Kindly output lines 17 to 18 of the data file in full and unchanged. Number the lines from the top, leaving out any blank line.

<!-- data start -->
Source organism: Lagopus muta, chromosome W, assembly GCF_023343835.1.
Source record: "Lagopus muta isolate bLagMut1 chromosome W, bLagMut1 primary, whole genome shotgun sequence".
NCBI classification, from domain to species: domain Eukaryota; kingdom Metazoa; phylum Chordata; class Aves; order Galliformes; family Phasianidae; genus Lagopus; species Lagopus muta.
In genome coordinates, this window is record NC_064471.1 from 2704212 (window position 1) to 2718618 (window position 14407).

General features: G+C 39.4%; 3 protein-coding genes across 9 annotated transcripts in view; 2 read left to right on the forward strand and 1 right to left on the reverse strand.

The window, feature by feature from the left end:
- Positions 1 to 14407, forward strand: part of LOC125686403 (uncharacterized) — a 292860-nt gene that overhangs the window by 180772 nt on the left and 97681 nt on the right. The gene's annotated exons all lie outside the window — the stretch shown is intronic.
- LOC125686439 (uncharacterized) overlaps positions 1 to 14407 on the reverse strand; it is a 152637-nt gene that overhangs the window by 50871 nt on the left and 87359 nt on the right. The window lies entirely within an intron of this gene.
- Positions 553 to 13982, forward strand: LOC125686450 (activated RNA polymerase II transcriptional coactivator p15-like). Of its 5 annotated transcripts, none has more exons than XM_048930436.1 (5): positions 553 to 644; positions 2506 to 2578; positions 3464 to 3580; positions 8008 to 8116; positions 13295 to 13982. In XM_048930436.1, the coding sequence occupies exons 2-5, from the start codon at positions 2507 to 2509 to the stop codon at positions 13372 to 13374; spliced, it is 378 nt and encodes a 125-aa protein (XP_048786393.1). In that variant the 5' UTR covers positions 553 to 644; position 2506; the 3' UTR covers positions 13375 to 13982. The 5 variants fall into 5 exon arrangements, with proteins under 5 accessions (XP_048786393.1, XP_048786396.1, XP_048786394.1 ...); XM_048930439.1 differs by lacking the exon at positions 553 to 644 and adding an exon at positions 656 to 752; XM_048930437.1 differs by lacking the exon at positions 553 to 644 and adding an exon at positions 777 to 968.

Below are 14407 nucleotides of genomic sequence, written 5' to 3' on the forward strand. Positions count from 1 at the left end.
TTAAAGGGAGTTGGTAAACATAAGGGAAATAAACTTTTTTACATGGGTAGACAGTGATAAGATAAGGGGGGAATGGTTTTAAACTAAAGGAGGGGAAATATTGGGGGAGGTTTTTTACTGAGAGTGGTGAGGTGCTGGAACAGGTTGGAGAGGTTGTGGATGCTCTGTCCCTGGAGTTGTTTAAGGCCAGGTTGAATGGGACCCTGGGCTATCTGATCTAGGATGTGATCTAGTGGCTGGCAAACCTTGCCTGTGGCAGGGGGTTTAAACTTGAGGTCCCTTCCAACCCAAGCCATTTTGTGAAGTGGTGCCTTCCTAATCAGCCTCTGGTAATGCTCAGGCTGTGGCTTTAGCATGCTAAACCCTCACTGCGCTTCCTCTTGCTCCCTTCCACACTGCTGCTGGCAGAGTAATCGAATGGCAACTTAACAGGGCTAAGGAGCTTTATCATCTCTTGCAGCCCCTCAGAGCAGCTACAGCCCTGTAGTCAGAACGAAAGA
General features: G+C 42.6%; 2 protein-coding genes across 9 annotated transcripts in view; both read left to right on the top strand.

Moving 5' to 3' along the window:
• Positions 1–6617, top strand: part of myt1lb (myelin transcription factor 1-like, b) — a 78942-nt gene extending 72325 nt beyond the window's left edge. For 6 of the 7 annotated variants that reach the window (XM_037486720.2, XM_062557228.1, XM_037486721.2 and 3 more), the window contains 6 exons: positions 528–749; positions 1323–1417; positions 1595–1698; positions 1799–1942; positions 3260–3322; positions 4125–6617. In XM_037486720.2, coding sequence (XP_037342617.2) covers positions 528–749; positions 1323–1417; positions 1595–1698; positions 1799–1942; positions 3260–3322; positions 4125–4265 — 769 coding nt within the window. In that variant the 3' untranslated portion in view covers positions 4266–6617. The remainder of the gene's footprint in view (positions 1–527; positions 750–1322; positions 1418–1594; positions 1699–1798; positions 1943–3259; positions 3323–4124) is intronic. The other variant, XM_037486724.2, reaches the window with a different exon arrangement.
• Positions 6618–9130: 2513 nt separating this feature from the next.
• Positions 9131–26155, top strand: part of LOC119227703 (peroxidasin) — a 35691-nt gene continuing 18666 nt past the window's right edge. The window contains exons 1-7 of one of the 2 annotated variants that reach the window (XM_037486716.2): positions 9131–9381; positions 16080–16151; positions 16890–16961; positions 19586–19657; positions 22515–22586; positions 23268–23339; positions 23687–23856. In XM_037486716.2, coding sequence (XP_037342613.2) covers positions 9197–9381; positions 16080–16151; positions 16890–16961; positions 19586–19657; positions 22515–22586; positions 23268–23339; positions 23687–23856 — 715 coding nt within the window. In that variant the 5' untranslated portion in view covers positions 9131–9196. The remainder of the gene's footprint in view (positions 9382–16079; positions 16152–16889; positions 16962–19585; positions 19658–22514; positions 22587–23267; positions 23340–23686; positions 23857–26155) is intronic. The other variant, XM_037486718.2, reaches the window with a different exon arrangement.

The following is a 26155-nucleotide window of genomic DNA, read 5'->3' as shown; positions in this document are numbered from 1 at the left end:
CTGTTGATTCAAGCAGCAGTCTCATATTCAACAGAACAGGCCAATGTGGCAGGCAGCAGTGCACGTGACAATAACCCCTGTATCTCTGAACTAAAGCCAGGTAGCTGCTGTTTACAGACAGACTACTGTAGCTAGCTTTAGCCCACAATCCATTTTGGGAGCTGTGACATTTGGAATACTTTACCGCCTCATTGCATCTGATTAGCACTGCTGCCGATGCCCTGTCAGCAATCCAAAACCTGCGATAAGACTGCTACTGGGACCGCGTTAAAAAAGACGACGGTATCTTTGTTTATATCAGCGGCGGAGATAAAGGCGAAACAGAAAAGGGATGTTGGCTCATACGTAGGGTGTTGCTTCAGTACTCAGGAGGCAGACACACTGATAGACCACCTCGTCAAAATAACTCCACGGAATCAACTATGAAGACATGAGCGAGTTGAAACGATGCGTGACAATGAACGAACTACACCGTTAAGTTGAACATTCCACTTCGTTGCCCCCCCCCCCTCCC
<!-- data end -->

The following is a 26155-nucleotide window of genomic DNA, read 5'->3' as shown; positions in this document are numbered from 1 at the left end:
CTGTTGATTCAAGCAGCAGTCTCATATTCAACAGAACAGGCCAATGTGGCAGGCAGCAGTGCACGTGACAATAACCCCTGTATCTCTGAACTAAAGCCAGGTAGCTGCTGTTTACAGACAGACTACTGTAGCTAGCTTTAGCCCACAATCCATTTTGGGAGCTGTGACATTTGGAATACTTTACCGCCTCATTGCATCTGATTAGCACTGCTGCCGATGCCCTGTCAGCAATCCAAAACCTGCGATAAGACTGCTACTGGGACCGCGTTAAAAAAGACGACGGTATCTTTGTTTATATCAGCGGCGGAGATAAAGGCGAAACAGAAAAGGGATGTTGGCTCATACGTAGGGTGTTGCTTCAGTACTCAGGAGGCAGACACACTGATAGACCACCTCGTCAAAATAACTCCACGGAATCAACTATGAAGACATGAGCGAGTTGAAACGATGCGTGACAATGAACGAACTACACCGTTAAGTTGAACATTCCACTTCGTTGCCCCCCCCCCCTCCC